A Man's Mission at CMCH: Tending the unattended | Daily Star
12:00 AM, September 24, 2018 / LAST MODIFIED: 04:55 AM, September 24, 2018

Change maker

A Man's Mission at CMCH: Tending the unattended

Though medicinal and surgical support are supposed to be provided in government hospitals to every patient, “unidentified” patients will have to face some hurdles to avail these facilities.

Yet, when Saiful Islam Nasar, known as “Friend of the Unidentified” in Chittagong Medical College Hospital (CMCH), began working to help these patients in 2013, he might not have guessed the beautiful form his personal endeavour would take.

And so, from today onwards, no “unidentified” patient in CMCH will be left behind when it comes to receiving proper medical support.

After continuous efforts to upgrade the treatment environment and relaxing the formalities for unidentified patients in the hospital, a “service desk” is to be opened today at 1:40pm at the doctors' room of ward-No 28 (neurosurgery department).

The director of the hospital will inaugurate the desk this morning. It will provide all kinds of medicinal and surgical support to the distressed who are without an attendant to prove their identity.

It all began when Nasar went to visit Feni Sadar Hospital as a member of a blood donation campaign in 2007. He was a student of Feni Polytechnic Institute then.

“I noticed that some patients were lying in the corridor of the hospital without anybody to care for. When I asked a policeman in the hospital, he said the patient had no attendant, so they are called 'unidentified patients',” he said.

A 30-year-old mechanical engineer from Feni currently working at a shipping company, Nasar has been bathing and cleaning “unidentified” patients in CMCH, and also buying medicines for and taking care of them in every possible way.

Since then, he has been visiting hospitals every day. Saving money as a student and now sparing money from his salary, he has been serving the patients to the best of his capabilities.  

Speaking to The Daily Star, Nasar said that many of the medicines prescribed were not available in the hospital pharmacy. The patients' attendants then have to buy these medicines from elsewhere. Moreover, they have to sign a lot of papers to approve any sort of surgery on the patient.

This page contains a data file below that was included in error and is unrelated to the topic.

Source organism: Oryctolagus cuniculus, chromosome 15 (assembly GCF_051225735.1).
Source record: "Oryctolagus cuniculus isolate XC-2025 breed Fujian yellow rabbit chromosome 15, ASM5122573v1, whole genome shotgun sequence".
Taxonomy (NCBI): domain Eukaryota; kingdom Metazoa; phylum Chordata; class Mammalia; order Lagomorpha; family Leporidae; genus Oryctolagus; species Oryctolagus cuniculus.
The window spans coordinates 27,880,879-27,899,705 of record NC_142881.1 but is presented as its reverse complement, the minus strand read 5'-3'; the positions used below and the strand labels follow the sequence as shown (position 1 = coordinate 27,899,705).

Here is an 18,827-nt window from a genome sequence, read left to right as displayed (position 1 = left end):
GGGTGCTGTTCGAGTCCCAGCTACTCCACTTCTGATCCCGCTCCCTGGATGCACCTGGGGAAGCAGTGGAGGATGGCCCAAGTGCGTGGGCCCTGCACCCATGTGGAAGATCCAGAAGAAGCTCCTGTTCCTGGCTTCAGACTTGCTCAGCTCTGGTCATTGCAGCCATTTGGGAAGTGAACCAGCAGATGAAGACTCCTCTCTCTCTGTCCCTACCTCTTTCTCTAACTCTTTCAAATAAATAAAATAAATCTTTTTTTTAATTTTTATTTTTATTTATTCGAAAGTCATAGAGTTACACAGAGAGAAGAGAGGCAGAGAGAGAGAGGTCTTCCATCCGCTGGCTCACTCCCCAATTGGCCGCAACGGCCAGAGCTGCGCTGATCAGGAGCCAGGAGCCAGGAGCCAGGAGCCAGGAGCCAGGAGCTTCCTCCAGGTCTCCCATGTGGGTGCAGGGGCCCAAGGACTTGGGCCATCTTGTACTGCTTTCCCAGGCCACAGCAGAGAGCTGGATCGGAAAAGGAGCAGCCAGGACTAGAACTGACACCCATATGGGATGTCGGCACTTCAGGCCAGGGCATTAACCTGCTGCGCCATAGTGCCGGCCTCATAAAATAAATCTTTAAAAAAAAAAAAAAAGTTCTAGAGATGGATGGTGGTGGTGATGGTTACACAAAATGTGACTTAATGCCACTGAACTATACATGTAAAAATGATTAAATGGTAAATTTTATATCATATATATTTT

However, patients without attendants and cannot perform these formalities on themselves will fail to receive the facilities, he said. 

“Through the service desk, all kinds of medical services, including medicines that are unavailable in the hospital and surgical support, will be provided to unidentified patients. All they will need is a doctor's approval. Every kind of medical equipment for minor surgeries will also be available at the desk,” Nasar said.

With a mighty intention, Nasar has also managed some sponsors who would be providing logistical support from time to time. Julphar Bangladesh Limited, Regalo, Port Land group, Rotary Club of Metropolitan Chattogram, Rotary Club of Chattogram Mohanagar, Ishrat Technology and Quick Energy will provide all the medical support for the desk.

Md Noman Khaled, head of the neurosurgery department, said that providing the service desk was the least they could do to help Nasar's initiative.

“He has been serving unidentified patients on his own for long. He is known to almost all the doctors here. Since most of the unidentified patients are admitted in this ward, such an initiative was really necessary,” said Khaled.

“We have limitations in serving patients with all kinds of facilities since this is not a welfare state. The situation for patients without attendants is quite miserable. This desk will help a lot,” he added.

So far, he has supported more than 700 unidentified patients in CMCH all by himself.

After the news on his endeavour was published in The Daily Star on September 12, 2016, he was honoured at a programme by Chattogram District Administration for his humanitarian work.

At the programme, the then deputy commissioner of Chattogram had said that he would write to the health director for an identity card so that Nasar could have unhindered access to the hospital. Nasar is, however, yet to receive any such access.

“I don't worry about these things. I just wish people get the chance to live their lives in good health and get love from their dear ones,” he said.

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